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  • ARTS AND CULTURE

    A Romantic view of 'darkling' modern world

    • Brian Matthews
    • 06 September 2017
    2 Comments

    Born a few months after Shelley drowned and desperate to understand the living Nature the Romantics had known, Matthew Arnold too found the natural world had gone silent. Where Wordsworth had heard 'strange utterance [in] the loud dry wind' and 'the sky seemed not a sky / Of earth - and with what motion moved the clouds', Arnold sadly concluded that 'the world, which seems to lie before us like a land of dreams, so various, so beautiful, so new, hath really neither joy, nor love, nor light ...'

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  • INTERNATIONAL

    Keeping race hate at bay in South Africa

    • Munyaradzi Makoni
    • 27 March 2017
    1 Comment

    Life is back to normal a month after residents of Mamelodi in South Africa marched from on the Home Affairs offices in protest over criminality among immigrants. Now, there are calls for closer re-examination of the action, which many see as threatening peace in one of Africa's biggest economies. 'If drugs and crime were really the issues, it should have been billed as an anti-drugs, anti-crime march, not an anti-foreigner march,' said Johan Viljoen of Jesuit Refugee Service.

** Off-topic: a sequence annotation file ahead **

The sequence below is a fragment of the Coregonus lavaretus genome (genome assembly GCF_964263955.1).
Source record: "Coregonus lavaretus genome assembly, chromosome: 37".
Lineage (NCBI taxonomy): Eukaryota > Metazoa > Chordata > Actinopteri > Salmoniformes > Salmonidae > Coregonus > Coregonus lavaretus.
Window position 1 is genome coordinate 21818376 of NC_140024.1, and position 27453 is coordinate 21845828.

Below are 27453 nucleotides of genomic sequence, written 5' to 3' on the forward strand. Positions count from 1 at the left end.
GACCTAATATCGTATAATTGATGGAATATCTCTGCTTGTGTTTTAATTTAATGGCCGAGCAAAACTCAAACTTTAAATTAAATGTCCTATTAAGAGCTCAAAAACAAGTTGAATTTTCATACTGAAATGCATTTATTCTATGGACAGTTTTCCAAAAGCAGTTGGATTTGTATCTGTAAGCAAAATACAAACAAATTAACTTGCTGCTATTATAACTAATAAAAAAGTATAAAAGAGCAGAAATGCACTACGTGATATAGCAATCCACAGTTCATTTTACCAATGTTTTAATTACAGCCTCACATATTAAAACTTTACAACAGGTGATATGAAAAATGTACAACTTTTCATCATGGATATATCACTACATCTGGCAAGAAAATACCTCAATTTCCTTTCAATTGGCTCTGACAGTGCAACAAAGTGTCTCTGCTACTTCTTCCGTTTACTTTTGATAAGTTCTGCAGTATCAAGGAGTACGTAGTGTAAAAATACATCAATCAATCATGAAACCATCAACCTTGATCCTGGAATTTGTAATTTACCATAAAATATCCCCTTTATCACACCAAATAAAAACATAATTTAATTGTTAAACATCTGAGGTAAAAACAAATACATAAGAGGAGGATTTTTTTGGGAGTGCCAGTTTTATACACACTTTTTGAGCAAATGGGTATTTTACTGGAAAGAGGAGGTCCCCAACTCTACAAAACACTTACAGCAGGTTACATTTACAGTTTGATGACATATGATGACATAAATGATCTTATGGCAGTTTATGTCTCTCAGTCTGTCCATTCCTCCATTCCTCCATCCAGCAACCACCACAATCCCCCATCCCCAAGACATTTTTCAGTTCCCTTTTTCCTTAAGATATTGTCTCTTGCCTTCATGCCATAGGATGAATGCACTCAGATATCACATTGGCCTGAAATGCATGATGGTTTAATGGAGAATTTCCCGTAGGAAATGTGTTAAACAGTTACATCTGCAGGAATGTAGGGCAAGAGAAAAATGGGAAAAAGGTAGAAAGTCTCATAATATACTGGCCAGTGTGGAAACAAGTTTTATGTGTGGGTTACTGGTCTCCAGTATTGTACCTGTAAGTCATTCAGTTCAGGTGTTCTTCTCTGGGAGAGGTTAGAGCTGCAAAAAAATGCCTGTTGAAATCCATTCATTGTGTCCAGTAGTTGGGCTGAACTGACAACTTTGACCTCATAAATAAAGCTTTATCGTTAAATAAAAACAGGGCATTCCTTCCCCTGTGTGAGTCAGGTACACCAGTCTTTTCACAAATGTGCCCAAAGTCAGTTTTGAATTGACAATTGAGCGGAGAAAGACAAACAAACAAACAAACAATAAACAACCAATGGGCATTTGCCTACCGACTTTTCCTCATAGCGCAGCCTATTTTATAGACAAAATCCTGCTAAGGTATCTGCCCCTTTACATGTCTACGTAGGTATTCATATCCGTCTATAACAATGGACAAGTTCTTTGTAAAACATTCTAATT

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  • ARTS AND CULTURE

    No vacancy at the inn (or anywhere else in Australia)

    • Marlene Marburg
    • 04 December 2016
    5 Comments

    Please god of the fit and strong, forbid we should become 'the un-lucky country'. Help us to conjure the nerve to say, There is no room for you here in Australia. No vacancies. All full up. You will be turned away while you are trying to give your family respite from poverty or war. We have no room for you. We are using our space for shops. And Christmas trees.

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  • ARTS AND CULTURE

    Refugees returning home

    • Jena Woodhouse
    • 25 September 2016
    5 Comments

    Across the black hole of my solitude, the self-indulgent pit where I lick self-inflicted wounds, lightly step returning refugees. They know why they trek through forest, crossing rivers, day by day, on bruised and lacerated feet, in rain, on clay, on sharp-edged stones. For them there is no other way, and they are going home ... They have no doubt where they belong, the dying and the newly-born, no time to squander on regrets: they are going home ...

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  • AUSTRALIA

    Prognosis negative as election health debate stagnates

    • Melissa Sweet
    • 13 June 2016
    6 Comments

    When politicians and journalists speak about 'health' in an election context, they invariably are referring to healthcare, and usually hospitals at that. However, the health of individuals and communities is the result of many factors, of which access to healthcare is just one determinant. Climate change - the defining issue for public health this century, according to the World Health Organization's outgoing director general Dr Margaret Chan - barely figures in election health debate.